Amnesty International defeated a proposal to combat anti-Semitism in the U.K. at its annual meeting on Sunday, the Jewish Chronicle reported. The motion to run the British campaign was defeated by a vote of 468 to 461 at the conference - the only proposal to be defeated by the delegates.
"After a really interesting debate where everyone condemned discrimination against all ethnic and religious groups, our membership decided not to pass this resolution calling for a campaign with a single focus," Amnesty International U.K. press officer Neil Durkin said, according to the Jewish Chronicle. He said the organization's board had supported the motion and would "be considering the outcome of the vote at their next meeting."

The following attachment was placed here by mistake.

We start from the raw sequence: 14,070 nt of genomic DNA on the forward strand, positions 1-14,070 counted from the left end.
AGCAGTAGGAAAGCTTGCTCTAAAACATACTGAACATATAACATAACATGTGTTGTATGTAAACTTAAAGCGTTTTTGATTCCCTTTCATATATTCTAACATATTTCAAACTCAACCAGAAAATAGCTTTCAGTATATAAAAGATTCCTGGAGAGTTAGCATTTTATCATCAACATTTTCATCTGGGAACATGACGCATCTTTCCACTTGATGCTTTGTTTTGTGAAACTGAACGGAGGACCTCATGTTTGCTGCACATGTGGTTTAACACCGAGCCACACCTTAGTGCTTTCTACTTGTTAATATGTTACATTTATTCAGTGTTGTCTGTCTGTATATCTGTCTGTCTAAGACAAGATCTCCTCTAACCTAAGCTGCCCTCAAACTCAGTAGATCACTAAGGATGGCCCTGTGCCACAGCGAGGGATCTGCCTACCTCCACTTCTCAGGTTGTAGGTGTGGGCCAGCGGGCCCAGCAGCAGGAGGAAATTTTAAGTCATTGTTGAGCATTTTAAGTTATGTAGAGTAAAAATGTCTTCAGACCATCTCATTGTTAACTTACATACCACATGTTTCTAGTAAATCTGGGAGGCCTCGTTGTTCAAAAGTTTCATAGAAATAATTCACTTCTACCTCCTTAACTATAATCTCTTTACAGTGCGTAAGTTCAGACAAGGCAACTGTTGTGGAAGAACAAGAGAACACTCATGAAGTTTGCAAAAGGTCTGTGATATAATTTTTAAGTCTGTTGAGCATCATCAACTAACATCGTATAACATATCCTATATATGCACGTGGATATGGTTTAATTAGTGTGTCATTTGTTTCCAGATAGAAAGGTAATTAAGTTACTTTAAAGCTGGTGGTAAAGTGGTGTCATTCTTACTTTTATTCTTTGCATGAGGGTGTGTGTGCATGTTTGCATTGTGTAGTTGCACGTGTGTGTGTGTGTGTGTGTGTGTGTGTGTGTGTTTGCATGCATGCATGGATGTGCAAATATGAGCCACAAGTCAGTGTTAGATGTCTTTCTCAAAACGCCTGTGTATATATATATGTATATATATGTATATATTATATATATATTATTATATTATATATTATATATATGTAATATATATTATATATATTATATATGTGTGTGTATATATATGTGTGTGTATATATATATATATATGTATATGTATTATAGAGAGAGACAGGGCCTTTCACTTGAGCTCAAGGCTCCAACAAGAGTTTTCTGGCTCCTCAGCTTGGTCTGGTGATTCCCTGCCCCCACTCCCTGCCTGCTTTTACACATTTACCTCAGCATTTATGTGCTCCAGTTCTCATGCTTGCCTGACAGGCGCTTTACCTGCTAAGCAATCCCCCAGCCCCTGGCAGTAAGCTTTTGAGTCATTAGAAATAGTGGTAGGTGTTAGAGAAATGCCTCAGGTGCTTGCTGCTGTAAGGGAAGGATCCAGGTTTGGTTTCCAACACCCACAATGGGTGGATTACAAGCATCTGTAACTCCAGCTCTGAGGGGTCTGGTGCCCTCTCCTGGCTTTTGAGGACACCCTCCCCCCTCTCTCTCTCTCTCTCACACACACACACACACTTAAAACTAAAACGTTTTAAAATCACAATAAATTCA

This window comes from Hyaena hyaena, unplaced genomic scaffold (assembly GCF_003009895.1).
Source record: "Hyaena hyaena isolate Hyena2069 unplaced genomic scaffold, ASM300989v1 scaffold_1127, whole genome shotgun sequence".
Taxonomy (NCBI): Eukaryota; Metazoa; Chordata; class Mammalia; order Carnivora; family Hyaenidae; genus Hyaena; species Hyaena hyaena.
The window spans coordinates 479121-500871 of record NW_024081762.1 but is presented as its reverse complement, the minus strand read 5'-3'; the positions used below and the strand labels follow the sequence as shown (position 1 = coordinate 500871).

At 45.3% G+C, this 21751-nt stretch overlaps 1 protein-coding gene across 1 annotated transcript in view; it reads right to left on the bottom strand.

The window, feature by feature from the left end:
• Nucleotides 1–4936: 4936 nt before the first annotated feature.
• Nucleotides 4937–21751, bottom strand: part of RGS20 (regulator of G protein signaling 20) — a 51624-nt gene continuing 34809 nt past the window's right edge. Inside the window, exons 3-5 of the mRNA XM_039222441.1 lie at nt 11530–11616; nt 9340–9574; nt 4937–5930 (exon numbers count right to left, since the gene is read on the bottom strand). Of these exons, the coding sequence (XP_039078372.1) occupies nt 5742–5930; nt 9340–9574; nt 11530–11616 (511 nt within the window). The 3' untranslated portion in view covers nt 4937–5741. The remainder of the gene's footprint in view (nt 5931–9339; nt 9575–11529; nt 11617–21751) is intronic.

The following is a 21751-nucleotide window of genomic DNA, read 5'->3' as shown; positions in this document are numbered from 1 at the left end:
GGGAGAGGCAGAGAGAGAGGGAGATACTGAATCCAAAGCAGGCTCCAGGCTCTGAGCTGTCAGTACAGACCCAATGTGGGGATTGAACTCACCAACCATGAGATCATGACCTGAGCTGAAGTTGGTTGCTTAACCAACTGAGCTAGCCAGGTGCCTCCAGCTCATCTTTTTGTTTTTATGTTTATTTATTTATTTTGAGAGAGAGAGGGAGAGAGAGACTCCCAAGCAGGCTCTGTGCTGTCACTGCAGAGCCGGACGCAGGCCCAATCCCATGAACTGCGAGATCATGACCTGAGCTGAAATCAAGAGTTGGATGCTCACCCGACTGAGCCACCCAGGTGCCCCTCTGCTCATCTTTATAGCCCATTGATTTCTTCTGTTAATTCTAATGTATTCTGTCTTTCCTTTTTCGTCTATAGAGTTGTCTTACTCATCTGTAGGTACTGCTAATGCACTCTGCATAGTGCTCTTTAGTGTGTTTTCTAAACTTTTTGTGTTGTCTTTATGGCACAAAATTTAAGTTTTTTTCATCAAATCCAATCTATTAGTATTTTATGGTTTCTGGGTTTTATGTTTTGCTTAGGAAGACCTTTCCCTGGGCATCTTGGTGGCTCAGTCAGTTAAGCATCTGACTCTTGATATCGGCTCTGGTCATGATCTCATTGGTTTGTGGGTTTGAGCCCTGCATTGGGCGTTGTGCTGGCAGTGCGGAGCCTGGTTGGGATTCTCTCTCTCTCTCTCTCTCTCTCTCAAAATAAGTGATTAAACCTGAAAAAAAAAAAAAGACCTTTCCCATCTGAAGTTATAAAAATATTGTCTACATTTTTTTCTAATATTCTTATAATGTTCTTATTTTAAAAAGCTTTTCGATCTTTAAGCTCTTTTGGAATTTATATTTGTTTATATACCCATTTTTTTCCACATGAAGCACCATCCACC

"Amnesty International fights against discrimination in all its forms, and will continue to do so," said Durkin. In fact, Amnesty has published a number of reports on single issues and specific forms of discrimination. For example, the organization did publish in 2012 a report into discrimination against Muslims, entitled "Choice and Prejudice Discrimination against Muslims in Europe."
Amnesty member Andrew Thorpe-Apps proposed the motion in March. The resolution urged Amnesty to “campaign against anti-Semitism in the U.K. and lobby the government to tackle the rise in attacks.”
“I was aware that the organization has been outwardly pro-Palestine in the past but it hasn’t stood up for the Jewish population and I think it would be good if they did that,” Thorpe-Apps said.
Anti-Semitic acts in Britain reached a record level in 2014. According to the Community Security Trust, a charity established to ensure the safety and security of the British community, the number of incidents doubled to 1,168.
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